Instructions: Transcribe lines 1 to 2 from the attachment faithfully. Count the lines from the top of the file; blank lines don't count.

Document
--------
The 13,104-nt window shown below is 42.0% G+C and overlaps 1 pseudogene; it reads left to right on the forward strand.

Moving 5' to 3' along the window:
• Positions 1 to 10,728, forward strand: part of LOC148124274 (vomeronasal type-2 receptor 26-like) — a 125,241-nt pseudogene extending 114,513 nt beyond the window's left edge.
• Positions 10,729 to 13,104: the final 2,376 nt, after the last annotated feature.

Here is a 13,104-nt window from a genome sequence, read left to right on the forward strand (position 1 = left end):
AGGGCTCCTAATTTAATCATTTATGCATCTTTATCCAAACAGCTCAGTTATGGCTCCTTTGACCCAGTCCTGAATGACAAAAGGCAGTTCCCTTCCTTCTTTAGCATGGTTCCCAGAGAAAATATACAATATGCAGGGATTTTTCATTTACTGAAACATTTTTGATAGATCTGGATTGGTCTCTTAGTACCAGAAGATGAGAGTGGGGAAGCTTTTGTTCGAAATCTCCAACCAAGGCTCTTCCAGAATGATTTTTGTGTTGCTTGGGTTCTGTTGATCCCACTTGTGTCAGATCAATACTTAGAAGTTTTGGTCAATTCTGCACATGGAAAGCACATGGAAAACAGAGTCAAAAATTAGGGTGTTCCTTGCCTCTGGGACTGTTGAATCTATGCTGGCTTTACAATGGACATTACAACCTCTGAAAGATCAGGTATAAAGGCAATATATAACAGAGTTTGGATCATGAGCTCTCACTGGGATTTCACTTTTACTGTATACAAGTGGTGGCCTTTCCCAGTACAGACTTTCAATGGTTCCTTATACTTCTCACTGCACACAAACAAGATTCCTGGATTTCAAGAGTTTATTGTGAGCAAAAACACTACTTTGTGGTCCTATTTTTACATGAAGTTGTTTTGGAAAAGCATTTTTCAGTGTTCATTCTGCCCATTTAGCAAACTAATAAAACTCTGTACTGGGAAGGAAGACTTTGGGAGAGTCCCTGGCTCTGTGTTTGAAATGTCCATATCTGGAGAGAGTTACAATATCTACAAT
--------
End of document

The 13,104-nt window shown below is 42.0% G+C and overlaps 1 pseudogene; it reads left to right on the forward strand.

Moving 5' to 3' along the window: